Wills And Estate Dispute Lawyer For Disinherited Spouses In Vancouver

Few things are as painful as the loss of a spouse, whether through death or separation. If you find yourself facing problems of disinheritance after your spouse's death, everything can become even more difficult.

If you are a spouse who has been disinherited, it's important to know what your rights are with respect to the will, especially as the laws have changed in many ways since the passage of the Wills, Estates and Succession Act (WESA). Those changes may affect your options, and may influence whether you choose to push for your rights in court.

Lunny Atmore LLP's lawyers will answer your questions, explain how the laws apply to your situation and help you decide the best course of action for you.

Your Spousal Rights In British Columbia

Spouses and executors need to understand some basic aspects of British Columbia's estate laws as they apply to spouses:

  • New wills: Under the old system of laws, once a person was married, his or her will was invalid unless provision was made for the new spouse. This meant that many families had to deal with intestacy, even when the deceased had made a will, simply because the new spouse was not provided for. Under WESA, this is no longer assumed. This may mean that a spouse is not provided for under the will, because the will-maker never updated his or her will after marriage.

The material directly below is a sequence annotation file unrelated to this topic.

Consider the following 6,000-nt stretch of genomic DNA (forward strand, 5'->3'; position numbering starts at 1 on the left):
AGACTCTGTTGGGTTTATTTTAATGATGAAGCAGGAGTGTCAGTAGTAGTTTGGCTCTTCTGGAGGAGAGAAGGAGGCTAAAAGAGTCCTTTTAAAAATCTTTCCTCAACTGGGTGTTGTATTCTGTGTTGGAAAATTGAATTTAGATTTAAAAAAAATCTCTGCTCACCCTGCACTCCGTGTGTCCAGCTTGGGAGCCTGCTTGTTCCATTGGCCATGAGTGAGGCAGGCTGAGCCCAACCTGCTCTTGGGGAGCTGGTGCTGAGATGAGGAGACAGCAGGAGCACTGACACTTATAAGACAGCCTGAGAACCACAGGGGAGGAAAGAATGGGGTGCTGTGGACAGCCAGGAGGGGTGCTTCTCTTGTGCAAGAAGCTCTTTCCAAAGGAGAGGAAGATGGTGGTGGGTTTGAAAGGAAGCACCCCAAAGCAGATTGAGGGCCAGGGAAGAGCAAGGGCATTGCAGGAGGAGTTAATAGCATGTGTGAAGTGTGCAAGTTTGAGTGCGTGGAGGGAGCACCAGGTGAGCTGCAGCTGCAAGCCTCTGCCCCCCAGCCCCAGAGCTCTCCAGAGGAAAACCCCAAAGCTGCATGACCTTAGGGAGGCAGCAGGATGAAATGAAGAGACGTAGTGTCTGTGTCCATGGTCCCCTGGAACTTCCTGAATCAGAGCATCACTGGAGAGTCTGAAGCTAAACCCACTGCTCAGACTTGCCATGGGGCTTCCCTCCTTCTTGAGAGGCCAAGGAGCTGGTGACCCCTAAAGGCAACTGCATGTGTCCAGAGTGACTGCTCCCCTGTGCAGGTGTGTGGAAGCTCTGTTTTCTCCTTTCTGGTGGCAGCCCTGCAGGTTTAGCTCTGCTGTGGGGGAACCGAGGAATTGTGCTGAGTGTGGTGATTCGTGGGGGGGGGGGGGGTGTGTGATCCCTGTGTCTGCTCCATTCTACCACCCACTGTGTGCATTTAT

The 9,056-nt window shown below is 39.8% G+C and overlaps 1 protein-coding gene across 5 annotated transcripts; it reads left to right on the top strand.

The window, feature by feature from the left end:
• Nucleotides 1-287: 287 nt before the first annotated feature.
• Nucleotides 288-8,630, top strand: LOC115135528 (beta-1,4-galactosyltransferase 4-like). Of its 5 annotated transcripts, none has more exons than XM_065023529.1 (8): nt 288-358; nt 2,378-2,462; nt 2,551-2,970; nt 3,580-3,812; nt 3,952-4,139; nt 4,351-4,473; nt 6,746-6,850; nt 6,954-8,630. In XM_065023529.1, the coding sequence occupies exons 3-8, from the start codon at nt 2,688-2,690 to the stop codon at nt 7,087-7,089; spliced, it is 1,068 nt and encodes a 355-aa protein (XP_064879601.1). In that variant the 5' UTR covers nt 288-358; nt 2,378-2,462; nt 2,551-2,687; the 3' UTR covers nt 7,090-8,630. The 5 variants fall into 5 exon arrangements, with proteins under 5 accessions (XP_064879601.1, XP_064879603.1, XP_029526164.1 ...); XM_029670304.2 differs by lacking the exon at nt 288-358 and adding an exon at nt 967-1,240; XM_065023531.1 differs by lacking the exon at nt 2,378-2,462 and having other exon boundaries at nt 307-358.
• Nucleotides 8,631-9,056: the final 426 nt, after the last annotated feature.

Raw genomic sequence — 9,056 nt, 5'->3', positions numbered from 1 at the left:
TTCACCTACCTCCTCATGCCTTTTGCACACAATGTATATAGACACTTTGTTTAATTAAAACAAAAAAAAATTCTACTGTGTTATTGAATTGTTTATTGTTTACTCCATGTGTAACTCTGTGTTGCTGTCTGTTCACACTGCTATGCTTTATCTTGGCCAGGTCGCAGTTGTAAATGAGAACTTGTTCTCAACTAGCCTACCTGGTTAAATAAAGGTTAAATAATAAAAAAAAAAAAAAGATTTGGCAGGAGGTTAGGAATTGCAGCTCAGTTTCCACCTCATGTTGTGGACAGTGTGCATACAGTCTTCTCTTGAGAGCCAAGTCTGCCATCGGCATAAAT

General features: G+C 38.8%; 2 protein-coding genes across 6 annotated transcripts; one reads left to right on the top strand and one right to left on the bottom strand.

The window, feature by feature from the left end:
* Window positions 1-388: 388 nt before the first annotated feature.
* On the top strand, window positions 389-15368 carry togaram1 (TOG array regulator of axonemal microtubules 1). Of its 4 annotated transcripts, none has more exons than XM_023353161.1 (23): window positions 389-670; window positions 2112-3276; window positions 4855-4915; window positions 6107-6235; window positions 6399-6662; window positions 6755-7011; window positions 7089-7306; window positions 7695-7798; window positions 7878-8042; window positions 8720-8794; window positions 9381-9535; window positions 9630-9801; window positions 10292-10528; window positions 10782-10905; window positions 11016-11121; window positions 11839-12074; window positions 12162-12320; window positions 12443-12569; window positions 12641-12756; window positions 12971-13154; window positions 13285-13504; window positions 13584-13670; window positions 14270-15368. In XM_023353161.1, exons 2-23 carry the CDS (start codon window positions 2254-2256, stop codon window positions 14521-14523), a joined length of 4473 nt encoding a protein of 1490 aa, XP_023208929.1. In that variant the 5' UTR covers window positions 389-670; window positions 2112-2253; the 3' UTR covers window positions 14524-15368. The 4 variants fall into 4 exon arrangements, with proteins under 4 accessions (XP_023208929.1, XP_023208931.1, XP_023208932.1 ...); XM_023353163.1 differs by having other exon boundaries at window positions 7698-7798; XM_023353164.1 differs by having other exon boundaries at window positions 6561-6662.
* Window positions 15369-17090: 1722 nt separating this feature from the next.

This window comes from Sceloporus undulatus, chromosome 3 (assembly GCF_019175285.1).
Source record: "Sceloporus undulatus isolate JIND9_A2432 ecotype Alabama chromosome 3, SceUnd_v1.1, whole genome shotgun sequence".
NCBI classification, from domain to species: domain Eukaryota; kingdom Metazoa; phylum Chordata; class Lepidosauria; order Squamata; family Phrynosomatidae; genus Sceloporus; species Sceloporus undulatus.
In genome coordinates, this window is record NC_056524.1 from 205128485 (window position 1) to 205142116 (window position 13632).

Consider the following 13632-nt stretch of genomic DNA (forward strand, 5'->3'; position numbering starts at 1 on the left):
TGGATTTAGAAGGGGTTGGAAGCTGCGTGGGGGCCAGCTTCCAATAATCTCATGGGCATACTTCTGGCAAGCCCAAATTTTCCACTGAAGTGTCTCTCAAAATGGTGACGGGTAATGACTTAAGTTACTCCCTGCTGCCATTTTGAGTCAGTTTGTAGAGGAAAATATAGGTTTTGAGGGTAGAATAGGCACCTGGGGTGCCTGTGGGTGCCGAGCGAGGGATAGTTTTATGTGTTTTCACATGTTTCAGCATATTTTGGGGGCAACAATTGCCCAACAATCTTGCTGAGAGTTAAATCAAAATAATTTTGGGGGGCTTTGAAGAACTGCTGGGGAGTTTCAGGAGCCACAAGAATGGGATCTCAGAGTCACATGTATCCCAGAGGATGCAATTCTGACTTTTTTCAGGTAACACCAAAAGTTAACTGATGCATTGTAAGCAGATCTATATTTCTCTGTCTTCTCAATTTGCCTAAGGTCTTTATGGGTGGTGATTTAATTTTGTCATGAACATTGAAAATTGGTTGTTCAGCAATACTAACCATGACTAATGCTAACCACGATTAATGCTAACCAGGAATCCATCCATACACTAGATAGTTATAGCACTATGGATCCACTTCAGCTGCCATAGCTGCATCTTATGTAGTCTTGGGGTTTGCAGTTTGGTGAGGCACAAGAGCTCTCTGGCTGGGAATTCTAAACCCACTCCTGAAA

• The effect of separation: If you are living separate and apart for two years and intend to live apart permanently, or if you separate under family law legislation, you can be disinherited.
  • Common-law spouses: You are automatically disinherited when the relationship ends, unless the will clearly states otherwise. Complications may arise if there are questions about whether or not the relationship was at an end.
  • Deliberate cutting out of a will: Some spouses find themselves cut out of a will for a number of reasons, even if they are not separated. The courts assume that spouses should be provided for in a will, but they also assume that people should be free to leave their property to whomever they wish. You may need to go to court to fight for your right to proper compensation, especially if there were issues of undue influence from other beneficiaries, or mental instability of the will-maker.

Contact Lunny Atmore LLP

We represent disinherited spouses throughout Vancouver or surrounding areas of British Columbia. Call us at 604-259-1678 or fill out our online form to set up an appointment.